Reduced soil compaction, spreading out the workload, and economic incentives relative to fertilizer costs are advantages to applying nitrogen (N) in the fall. Disadvantages can include the loss of N between application and crop use and environmental concerns of nitrates leaching into streams, lakes, and groundwater.
Fertilizers comprised predominantly of ammonium-N are preferred for fall application. N sources containing urea and/or nitrates have greater potential to be lost via leaching, volatilization, or runoff. Nitrate-N is subject to loss via leaching and denitrification while ammonium-N is relatively stable as it attaches to soil particles. Due to these concerns, anhydrous ammonia is a good source for fall-applied N.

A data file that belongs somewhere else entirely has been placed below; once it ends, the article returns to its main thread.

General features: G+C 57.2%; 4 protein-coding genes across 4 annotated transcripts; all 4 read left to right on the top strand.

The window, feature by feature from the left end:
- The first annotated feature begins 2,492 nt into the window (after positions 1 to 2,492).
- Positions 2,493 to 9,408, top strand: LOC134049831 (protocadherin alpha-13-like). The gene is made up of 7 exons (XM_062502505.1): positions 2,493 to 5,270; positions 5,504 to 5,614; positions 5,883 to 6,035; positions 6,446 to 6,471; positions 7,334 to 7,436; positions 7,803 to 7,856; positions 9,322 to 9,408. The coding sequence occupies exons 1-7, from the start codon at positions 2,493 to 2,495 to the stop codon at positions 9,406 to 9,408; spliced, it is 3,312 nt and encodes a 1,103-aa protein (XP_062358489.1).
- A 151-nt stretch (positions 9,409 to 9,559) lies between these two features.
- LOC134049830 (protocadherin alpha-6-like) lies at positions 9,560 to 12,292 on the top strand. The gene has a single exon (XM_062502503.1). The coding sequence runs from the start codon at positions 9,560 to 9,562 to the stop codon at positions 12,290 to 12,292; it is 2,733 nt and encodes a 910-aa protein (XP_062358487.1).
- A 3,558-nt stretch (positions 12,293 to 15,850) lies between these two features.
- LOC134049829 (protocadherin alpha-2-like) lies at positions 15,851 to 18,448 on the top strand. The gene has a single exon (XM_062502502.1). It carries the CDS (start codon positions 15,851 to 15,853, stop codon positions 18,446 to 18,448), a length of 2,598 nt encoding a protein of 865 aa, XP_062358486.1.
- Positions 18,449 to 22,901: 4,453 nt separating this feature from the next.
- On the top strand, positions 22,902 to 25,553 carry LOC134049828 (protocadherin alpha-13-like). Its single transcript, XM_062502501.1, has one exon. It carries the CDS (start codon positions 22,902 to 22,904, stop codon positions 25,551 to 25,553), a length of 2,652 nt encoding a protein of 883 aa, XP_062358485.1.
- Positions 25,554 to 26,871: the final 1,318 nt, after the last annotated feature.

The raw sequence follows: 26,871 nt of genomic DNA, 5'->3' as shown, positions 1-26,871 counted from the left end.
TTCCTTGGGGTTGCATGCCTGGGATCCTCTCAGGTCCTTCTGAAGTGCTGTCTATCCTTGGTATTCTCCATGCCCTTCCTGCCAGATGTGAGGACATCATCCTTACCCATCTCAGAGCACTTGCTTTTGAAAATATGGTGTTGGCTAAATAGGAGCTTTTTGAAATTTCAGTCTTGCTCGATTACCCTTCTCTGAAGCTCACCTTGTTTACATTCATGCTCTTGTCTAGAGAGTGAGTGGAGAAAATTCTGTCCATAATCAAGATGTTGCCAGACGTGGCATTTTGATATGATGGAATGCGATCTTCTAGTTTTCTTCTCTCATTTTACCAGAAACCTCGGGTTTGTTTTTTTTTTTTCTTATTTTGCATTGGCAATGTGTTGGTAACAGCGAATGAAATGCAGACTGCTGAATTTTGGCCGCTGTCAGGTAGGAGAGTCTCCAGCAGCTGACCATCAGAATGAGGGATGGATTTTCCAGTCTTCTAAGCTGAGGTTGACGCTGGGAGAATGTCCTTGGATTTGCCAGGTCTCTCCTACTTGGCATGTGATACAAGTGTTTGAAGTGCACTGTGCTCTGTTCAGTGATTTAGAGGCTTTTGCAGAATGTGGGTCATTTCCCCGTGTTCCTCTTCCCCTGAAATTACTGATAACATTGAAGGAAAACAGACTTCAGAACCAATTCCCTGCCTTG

Anhydrous ammonia should be applied in late fall after soil temperatures cool to 50 °F or less and cool weather is expected to continue (Figure 1). Fall applications of N are generally feasible only in areas where low winter soil temperatures limit nitrification of ammonium. It should not be applied in those areas where soils seldom or never freeze or where there is a long period between the time soils reach 50 °F and when they freeze. Nitrifying organisms (convert ammonium to nitrates) continue to function at temperatures as low as 32 °F, but at a slower rate. Long periods of time at low soil temperatures above 32 °F can still result in nitrification of a large percentage of the applied ammonium-N. Use of a nitrification inhibitor can slow the conversion of ammonium to nitrates and improve the effectiveness of fall-applied N. It is best to avoid fall application to sandy soils and poorly drained soils.